Congress added in a clause to a defense spending bill in 2005 to ban any cruel, inhumane or degrading treatment of prisoners. The President is legally required by the Constitution to abide by this. Regardless of even a signing statement made on an act of Congress he has to obied by it, the Constitution forbids a line veto. the President must veto the bill in its entirety or pass it in its entirety.

...this sounds like a toothless clause. No binding laws are ever crafted in such subjective terms. Unless it specifically outlawed waterboarding or stress positions, Bush is under no legal obligation to cease endorsing those techniques. After all, who decides that loud music is inhumane? Congress apparently did not want to take a stand on it. Give me a link for the bill.

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Response to Torture of Suspected Terrorists 2008-07-14 21:39:55 Reply

SEC. 9011. Congress, consistent with international and United
States law, reaffirms that torture of prisoners of war and detainees
is illegal and does not reflect the policies of the United States
Government or the values of the people of the United States.
Source

Notice the phrase consistent with international and United States law. I have already posted the international definition of torture.

US Federal law on government agents committing torture.


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Response to Torture of Suspected Terrorists 2008-07-14 22:14:38 Reply

At 7/10/08 11:42 PM, Memorize wrote: Anywho. Define torture. Is it:

-Playing loud music
-Putting people in cold rooms

Heh, that would be "abuse", not torture. Waterboarding is murky. But those who do physical torture are typically dealt with and punished.

We should take everyone who claims that these sorts of things don't amount to torture and ask them if they're willing to be chained in a hot or cold room with blaring music in a stress position for ten hours a day every day for a week to prove that it isn't.

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Response to Torture of Suspected Terrorists 2008-07-14 22:20:54 Reply

LIBERALS MUST READ THIS POST!!!!!!!!!!!!!!!!!!!!!!!!!!!!!!!!!!!

THERE IS NO ******* TORTURING OF SUSPECTED TERRORISTS OR PROVEN GUILTY TERRORISTS!!!!!!!!!!!!


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Response to Torture of Suspected Terrorists 2008-07-14 22:26:27 Reply

At 7/14/08 09:39 PM, JoS wrote: SEC. 9011. Congress, consistent with international and United
States law, reaffirms that torture of prisoners of war and detainees
is illegal and does not reflect the policies of the United States
Government or the values of the people of the United States.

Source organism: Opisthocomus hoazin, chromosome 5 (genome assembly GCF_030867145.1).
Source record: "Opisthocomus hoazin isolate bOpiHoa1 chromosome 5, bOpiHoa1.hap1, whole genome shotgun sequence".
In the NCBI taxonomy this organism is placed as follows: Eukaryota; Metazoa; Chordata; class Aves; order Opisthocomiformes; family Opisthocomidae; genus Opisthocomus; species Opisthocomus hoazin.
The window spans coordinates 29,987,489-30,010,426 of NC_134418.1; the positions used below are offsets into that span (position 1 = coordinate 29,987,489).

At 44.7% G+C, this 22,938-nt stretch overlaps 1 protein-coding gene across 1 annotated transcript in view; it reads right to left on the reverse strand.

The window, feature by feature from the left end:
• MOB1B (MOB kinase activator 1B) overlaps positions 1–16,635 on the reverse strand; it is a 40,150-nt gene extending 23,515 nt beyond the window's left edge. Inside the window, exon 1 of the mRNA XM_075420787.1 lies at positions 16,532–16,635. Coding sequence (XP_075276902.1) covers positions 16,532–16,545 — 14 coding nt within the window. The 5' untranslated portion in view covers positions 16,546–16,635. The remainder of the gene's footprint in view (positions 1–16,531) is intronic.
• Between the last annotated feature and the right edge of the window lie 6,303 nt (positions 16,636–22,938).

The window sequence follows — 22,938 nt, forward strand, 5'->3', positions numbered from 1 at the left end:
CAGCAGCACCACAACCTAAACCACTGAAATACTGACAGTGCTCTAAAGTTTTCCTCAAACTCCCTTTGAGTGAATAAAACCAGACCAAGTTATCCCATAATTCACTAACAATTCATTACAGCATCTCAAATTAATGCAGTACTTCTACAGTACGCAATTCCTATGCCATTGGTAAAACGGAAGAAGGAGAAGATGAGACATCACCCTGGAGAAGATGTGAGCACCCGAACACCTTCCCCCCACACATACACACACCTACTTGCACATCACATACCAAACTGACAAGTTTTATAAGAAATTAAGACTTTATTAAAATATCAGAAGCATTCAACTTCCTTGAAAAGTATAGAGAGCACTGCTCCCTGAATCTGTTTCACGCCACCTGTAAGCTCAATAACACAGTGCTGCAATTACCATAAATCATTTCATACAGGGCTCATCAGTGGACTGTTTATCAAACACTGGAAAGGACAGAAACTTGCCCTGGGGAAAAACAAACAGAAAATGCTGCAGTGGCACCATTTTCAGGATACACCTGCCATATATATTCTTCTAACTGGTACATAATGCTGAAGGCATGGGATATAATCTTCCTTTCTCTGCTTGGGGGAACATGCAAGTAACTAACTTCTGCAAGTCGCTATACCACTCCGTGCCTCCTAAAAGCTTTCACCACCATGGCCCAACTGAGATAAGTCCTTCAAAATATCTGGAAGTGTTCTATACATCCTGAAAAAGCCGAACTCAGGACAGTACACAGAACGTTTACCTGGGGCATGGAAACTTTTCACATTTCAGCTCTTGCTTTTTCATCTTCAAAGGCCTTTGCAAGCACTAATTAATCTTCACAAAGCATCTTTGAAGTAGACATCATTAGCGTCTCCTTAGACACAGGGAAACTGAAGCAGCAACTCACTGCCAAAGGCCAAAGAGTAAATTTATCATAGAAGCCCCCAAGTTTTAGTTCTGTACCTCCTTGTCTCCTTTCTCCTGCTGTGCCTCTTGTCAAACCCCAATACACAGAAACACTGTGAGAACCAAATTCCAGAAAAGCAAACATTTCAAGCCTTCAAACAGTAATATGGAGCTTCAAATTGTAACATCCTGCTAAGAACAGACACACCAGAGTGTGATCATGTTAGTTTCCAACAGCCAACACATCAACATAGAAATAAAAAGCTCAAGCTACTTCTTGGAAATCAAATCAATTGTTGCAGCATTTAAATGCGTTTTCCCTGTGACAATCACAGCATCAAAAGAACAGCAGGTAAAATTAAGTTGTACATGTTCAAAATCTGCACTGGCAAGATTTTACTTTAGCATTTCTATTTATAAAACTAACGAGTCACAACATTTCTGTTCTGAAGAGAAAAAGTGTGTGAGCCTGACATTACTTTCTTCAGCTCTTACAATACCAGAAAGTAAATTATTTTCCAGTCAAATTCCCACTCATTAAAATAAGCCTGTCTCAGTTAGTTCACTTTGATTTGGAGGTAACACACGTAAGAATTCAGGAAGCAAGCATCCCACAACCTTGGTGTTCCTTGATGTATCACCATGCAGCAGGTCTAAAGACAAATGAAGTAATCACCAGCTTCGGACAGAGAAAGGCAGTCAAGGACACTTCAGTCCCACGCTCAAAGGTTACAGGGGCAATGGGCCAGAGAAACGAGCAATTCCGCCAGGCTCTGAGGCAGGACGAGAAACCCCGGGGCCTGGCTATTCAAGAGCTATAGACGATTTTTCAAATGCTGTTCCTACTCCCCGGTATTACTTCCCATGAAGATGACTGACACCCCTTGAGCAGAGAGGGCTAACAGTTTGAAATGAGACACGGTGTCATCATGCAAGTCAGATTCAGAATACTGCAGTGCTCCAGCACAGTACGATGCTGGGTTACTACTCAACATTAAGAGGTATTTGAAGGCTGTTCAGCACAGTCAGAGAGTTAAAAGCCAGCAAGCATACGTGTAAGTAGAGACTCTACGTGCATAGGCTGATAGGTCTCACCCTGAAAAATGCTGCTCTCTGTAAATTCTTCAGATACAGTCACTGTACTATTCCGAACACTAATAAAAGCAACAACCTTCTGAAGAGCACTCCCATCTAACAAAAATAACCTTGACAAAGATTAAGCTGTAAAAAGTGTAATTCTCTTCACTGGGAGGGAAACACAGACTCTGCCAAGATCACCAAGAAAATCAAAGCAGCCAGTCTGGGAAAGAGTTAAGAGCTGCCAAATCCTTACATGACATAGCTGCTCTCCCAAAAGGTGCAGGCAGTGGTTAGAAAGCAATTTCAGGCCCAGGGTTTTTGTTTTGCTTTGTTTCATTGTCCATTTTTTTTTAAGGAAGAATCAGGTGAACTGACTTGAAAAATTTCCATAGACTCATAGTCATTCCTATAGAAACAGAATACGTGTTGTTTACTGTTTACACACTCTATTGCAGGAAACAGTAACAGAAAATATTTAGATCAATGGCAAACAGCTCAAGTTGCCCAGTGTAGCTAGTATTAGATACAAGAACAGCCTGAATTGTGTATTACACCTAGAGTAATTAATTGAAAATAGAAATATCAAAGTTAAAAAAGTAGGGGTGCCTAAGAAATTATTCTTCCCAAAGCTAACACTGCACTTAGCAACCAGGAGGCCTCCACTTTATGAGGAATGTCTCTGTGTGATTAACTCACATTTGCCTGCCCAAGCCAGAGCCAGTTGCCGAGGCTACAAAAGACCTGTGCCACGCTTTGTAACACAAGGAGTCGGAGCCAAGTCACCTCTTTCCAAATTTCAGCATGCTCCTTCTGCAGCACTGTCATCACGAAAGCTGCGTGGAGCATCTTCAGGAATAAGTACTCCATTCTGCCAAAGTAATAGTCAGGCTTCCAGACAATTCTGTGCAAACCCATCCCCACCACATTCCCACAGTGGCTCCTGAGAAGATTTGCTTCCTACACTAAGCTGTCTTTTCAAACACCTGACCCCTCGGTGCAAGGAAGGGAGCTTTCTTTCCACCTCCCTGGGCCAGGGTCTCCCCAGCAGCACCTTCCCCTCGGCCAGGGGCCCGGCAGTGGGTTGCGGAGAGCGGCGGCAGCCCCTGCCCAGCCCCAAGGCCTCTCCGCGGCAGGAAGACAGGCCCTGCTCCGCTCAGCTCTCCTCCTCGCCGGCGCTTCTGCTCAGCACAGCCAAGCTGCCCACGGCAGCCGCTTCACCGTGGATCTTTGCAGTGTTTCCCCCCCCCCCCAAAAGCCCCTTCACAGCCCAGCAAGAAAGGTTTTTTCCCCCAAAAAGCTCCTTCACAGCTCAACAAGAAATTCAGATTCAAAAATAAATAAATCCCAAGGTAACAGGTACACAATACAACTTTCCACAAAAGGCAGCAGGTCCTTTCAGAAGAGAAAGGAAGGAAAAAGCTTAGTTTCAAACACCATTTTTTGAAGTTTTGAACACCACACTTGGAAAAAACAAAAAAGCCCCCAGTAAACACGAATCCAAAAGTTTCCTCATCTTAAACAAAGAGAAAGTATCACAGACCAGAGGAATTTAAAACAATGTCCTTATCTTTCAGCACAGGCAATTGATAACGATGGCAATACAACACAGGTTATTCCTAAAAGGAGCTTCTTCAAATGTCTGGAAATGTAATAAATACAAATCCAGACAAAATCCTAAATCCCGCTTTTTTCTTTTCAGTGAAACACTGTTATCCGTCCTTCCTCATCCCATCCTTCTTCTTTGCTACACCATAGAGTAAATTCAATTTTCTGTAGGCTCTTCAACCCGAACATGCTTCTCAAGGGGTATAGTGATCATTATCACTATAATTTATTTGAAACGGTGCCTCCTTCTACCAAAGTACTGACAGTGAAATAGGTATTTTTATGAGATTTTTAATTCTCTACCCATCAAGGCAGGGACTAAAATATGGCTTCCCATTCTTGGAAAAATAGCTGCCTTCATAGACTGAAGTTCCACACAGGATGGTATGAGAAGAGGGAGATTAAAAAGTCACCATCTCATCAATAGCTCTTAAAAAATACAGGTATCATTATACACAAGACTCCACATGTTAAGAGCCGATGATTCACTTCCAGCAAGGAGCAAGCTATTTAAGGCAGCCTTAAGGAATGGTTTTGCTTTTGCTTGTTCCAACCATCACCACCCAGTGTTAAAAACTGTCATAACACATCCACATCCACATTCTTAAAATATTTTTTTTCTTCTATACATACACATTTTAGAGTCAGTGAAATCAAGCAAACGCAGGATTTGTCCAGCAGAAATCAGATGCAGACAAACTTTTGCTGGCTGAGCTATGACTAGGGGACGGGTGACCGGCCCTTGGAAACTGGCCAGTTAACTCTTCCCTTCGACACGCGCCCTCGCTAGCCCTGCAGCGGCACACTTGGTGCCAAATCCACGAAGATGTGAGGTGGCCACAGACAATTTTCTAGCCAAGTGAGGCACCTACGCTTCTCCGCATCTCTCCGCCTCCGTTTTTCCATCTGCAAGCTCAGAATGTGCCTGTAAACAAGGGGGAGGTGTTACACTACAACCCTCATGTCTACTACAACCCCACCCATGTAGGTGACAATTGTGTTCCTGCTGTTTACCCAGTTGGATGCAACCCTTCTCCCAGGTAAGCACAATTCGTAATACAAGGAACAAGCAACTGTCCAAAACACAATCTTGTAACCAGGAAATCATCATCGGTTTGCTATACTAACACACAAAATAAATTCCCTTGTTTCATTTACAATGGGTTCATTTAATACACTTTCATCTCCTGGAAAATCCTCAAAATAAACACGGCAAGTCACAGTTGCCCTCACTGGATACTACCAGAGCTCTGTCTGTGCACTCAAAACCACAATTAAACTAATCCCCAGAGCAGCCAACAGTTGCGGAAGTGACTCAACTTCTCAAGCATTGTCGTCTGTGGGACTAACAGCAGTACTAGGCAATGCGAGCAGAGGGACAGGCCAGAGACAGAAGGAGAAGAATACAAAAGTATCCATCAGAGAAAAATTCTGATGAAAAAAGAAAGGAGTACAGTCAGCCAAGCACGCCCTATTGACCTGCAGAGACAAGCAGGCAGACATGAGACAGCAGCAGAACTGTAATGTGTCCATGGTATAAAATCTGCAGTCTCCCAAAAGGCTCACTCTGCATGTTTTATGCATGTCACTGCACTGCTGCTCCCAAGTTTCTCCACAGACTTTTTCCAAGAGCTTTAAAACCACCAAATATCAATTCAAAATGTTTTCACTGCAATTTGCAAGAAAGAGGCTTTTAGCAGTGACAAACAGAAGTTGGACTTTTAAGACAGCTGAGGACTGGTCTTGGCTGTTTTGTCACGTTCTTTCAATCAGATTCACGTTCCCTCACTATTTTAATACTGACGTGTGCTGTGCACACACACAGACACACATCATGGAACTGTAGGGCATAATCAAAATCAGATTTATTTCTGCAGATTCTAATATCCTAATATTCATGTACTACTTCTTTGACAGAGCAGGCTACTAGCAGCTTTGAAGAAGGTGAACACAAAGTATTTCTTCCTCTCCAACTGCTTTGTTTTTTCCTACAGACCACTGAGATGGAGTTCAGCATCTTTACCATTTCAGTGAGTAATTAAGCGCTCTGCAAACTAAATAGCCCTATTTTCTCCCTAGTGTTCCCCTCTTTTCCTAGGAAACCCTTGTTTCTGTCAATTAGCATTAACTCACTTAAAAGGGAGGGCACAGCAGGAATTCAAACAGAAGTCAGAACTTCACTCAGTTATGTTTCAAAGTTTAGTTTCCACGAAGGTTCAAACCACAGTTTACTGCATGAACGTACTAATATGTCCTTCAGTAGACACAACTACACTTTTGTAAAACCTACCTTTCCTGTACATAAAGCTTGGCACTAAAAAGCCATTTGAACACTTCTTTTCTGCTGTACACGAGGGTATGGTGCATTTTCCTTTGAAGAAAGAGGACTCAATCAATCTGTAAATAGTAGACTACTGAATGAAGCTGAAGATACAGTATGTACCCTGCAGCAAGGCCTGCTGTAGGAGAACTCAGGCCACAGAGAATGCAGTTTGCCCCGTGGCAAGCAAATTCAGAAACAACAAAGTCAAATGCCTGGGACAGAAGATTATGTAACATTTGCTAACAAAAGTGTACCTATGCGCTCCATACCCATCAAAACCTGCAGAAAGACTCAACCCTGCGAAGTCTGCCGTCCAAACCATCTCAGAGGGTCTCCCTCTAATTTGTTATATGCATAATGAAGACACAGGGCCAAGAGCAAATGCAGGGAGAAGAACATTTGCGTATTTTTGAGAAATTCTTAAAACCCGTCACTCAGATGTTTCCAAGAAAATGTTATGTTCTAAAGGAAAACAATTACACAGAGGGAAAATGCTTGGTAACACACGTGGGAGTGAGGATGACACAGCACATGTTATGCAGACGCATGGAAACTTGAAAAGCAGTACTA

Two things: the section does not alter any conditions of international or domestic law, but takes the opportunity to reiterate them. Interestingly, I wonder why it does not say "compliant," which implies abidence, while "consistence" can suggest coincidence.

With this in mind: Our acceptance to the international convention was made with the reservation I specified, and the domestic statute, regardless of whether the US techniques would be considered "torture" or not, does not have jurisdiction in Guantanamo Bay, because the area technically is not US territory. While the Supreme Court has recently granted nominal habeus corpus rights to the detainees, it does not automatically attribute all other rights and laws as well. That's for future cases to decide.

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Response to Torture of Suspected Terrorists 2008-07-14 22:29:19 Reply

The Gitmo falls under the jurisdiction of Cuba? Its either US territory, or its Cubans, and would be subject to Cuban laws.


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Response to Torture of Suspected Terrorists 2008-07-14 22:32:01 Reply

At 7/14/08 10:14 PM, Elfer wrote:
At 7/10/08 11:42 PM, Memorize wrote:
We should take everyone who claims that these sorts of things don't amount to torture and ask them if they're willing to be chained in a hot or cold room with blaring music in a stress position for ten hours a day every day for a week to prove that it isn't.

How about someone finds a way to intentionally infect you with a massive dose of hemrrhoids and see how you feel after a week?

Or how about you get a choice between electrodes to your balls, having your fingernails slowly extracted with pliers before being smasheed with a hammer, or crouching uncomfortably near a jacked-up stereo? I mean, they are all pretty much torture, right? One's just as bad as any other?

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Response to Torture of Suspected Terrorists 2008-07-14 22:36:20 Reply

This forum really needs an edit feature.

At 7/14/08 10:29 PM, JoS wrote: The Gitmo falls under the jurisdiction of Cuba? Its either US territory, or its Cubans, and would be subject to Cuban laws.

Christ, I don't know! There's leasing and sovereignty and gray areas and all sorts of shit I don't feel like researching at the moment. Come back tomorrow.

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Response to Torture of Suspected Terrorists 2008-07-14 22:45:59 Reply

At 7/14/08 10:32 PM, adrshepard wrote: How about someone finds a way to intentionally infect you with a massive dose of hemrrhoids and see how you feel after a week?

I don't support hemorrhoids, and I never claimed to.

Or how about you get a choice between electrodes to your balls, having your fingernails slowly extracted with pliers before being smasheed with a hammer, or crouching uncomfortably near a jacked-up stereo? I mean, they are all pretty much torture, right? One's just as bad as any other?

You appear to be making one of two possible claims here:
1) If loud music and stress positions are torture, classic torture techniques are not as bad or equally bad. This doesn't make sense, so I'll assume that you're trying to make argument 2:
2) "I can think of an example of torture that is worse than what you've described, therefore what you've described is not torture, because in my imagination, all forms of torture must be perfectly equal in severity"

Yeah, let's stop arresting rapists on the basis that they're not as bad as rapist-murderers. QUITE A VALID ARGUMENT YOU HAVE THERE SIR.